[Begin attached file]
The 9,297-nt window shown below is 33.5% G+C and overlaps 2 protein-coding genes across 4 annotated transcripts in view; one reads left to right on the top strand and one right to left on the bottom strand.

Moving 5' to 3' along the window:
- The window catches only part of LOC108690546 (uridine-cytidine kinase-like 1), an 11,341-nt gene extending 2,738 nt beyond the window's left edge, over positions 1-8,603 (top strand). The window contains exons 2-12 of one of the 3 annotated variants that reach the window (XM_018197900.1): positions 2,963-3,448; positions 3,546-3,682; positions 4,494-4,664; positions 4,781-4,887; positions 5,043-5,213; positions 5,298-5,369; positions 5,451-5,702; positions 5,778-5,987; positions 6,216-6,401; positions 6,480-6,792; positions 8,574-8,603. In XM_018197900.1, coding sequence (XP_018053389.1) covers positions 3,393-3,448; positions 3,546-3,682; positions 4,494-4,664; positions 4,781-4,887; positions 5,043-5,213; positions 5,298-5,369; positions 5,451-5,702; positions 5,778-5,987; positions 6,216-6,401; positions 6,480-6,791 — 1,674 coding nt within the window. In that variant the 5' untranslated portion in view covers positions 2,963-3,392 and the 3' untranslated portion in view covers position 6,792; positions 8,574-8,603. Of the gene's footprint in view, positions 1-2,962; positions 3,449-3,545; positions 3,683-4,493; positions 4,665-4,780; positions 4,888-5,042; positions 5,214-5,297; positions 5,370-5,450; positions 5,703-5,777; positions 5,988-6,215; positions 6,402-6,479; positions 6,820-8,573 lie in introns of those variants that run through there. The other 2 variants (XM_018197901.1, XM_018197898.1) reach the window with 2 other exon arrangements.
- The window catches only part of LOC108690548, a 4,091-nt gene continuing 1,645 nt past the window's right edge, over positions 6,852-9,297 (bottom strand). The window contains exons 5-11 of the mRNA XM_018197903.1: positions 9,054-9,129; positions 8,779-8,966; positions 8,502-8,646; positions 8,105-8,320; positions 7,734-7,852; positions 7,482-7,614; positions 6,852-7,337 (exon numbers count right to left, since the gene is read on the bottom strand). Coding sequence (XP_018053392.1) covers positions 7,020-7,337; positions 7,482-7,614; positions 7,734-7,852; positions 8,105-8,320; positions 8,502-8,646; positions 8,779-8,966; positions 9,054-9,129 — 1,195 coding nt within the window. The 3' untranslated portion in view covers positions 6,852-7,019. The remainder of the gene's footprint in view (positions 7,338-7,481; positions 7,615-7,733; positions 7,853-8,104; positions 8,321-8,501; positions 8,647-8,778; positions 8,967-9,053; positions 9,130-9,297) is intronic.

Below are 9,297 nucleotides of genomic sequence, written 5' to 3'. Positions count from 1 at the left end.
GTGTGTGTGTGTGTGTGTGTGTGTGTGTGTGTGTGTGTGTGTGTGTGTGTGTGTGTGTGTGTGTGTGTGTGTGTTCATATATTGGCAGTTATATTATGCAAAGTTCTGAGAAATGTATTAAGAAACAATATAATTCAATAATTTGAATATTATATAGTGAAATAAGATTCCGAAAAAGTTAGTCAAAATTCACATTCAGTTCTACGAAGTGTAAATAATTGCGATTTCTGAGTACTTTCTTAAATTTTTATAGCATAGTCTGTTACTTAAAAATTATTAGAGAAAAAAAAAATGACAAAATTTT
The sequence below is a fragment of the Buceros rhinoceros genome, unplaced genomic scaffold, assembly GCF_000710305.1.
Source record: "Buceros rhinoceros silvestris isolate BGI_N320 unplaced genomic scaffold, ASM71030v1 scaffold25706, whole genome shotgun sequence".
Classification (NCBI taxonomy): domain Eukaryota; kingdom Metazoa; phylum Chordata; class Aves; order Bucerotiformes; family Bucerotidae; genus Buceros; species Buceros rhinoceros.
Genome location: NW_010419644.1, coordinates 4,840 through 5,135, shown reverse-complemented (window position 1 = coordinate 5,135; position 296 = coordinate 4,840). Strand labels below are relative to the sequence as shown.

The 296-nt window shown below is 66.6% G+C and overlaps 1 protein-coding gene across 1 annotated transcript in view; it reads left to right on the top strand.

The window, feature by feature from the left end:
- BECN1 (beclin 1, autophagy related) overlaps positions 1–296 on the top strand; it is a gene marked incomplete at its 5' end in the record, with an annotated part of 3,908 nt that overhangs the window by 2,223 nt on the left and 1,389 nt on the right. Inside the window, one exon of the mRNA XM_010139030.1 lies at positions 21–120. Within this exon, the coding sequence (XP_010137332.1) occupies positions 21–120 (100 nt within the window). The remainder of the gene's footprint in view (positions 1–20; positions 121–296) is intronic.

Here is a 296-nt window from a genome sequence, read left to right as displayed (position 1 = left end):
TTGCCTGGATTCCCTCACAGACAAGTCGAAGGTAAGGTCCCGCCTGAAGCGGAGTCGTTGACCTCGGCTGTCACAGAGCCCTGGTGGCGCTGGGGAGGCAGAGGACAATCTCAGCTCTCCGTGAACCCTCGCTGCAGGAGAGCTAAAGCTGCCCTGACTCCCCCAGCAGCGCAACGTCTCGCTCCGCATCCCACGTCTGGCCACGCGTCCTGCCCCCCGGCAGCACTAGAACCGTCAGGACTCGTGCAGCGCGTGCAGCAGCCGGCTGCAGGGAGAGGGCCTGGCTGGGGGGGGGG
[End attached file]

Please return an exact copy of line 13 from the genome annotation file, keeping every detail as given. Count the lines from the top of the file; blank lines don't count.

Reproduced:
- BECN1 (beclin 1, autophagy related) overlaps positions 1–296 on the top strand; it is a gene marked incomplete at its 5' end in the record, with an annotated part of 3,908 nt that overhangs the window by 2,223 nt on the left and 1,389 nt on the right. Inside the window, one exon of the mRNA XM_010139030.1 lies at positions 21–120. Within this exon, the coding sequence (XP_010137332.1) occupies positions 21–120 (100 nt within the window). The remainder of the gene's footprint in view (positions 1–20; positions 121–296) is intronic.